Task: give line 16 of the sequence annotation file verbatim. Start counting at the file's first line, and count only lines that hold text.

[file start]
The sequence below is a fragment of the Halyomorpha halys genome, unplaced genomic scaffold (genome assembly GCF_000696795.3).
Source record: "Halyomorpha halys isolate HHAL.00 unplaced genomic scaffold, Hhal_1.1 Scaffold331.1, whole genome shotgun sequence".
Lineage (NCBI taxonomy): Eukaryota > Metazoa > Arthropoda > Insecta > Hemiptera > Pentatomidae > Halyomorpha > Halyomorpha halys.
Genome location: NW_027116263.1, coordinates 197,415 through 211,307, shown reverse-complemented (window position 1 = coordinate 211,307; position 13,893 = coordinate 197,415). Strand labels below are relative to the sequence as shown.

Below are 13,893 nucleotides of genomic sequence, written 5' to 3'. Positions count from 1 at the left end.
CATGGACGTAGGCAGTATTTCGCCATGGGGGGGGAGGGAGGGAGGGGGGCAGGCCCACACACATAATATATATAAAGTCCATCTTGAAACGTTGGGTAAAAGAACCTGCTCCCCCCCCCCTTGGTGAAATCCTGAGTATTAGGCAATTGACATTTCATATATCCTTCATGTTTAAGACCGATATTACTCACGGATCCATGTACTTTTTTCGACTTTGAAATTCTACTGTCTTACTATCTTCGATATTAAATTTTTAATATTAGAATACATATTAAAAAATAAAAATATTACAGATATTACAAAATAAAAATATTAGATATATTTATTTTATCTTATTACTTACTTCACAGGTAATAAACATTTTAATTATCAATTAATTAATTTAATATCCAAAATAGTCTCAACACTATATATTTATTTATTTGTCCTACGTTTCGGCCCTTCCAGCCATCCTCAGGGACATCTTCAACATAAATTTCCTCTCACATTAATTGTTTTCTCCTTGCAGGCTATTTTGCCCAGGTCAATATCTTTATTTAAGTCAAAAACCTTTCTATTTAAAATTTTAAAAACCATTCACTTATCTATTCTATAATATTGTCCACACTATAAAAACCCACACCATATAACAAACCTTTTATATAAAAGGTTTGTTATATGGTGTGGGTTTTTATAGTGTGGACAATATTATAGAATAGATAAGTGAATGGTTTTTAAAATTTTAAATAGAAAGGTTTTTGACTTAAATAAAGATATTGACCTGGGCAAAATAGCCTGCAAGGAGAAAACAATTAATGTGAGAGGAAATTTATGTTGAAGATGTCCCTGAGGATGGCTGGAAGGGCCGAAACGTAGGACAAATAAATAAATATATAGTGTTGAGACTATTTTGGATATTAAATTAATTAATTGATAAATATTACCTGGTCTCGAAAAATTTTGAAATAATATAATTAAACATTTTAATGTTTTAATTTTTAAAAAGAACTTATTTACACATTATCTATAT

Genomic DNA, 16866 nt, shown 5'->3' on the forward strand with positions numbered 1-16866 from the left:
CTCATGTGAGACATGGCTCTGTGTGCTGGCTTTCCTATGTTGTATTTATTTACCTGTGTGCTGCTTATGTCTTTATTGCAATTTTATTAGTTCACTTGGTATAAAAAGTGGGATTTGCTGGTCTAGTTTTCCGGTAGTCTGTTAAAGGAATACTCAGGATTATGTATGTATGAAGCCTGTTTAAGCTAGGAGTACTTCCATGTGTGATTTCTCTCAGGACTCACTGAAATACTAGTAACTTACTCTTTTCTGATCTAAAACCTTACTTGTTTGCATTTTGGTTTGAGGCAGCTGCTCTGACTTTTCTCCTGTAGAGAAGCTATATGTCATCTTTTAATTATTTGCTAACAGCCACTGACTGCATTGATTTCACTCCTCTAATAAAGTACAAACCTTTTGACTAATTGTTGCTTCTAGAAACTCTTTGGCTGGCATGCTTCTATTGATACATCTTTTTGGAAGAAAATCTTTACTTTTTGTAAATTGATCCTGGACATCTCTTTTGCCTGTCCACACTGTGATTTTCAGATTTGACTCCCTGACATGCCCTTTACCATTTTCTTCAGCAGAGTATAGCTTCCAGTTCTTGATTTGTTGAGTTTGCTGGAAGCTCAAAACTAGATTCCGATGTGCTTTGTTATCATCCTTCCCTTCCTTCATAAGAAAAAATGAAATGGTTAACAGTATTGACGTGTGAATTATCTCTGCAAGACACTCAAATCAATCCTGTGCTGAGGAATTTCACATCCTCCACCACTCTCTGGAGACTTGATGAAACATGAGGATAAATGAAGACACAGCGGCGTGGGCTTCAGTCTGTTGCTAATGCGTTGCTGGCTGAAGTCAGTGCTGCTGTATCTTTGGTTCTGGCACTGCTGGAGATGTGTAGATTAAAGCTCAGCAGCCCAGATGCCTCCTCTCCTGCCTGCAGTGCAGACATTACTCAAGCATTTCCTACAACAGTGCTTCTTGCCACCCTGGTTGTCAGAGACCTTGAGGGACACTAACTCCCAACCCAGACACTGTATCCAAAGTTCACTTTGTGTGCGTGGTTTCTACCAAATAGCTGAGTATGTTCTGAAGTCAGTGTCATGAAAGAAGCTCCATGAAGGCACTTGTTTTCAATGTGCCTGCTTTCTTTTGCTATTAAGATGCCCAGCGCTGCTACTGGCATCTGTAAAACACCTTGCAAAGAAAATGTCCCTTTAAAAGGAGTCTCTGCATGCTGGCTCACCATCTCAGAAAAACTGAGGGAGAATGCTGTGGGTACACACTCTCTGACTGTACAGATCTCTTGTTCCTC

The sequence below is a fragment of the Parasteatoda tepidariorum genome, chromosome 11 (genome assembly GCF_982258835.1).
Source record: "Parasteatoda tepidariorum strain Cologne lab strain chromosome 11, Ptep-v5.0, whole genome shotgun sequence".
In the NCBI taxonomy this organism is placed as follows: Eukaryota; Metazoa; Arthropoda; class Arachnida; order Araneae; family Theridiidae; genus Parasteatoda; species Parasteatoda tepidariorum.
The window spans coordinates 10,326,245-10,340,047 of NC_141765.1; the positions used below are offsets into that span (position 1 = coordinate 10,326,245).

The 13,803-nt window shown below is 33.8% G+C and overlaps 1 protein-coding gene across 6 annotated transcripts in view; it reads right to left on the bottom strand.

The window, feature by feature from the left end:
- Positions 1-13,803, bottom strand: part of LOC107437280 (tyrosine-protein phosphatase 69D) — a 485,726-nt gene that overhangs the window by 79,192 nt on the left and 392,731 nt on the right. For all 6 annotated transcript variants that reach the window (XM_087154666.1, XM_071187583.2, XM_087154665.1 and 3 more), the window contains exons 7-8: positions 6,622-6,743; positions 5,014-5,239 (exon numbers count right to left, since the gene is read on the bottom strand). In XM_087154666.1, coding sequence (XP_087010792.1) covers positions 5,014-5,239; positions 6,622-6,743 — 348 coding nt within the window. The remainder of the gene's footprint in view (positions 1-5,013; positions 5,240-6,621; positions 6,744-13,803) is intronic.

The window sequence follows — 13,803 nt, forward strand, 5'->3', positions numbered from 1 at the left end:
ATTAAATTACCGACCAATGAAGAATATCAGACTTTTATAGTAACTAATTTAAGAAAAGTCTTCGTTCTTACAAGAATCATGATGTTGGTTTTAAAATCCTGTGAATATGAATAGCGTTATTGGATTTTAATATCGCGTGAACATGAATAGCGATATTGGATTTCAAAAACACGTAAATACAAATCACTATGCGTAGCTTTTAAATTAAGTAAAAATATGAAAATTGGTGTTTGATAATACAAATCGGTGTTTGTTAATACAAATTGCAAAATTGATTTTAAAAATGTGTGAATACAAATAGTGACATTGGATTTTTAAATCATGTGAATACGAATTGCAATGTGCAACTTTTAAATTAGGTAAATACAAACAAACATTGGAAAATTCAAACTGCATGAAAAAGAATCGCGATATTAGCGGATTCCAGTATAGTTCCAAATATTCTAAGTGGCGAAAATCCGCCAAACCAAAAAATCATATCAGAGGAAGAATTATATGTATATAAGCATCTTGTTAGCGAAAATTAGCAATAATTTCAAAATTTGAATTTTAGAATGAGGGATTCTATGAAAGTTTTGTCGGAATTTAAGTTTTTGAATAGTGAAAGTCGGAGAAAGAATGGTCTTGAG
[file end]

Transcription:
The window sequence follows — 13,803 nt, forward strand, 5'->3', positions numbered from 1 at the left end: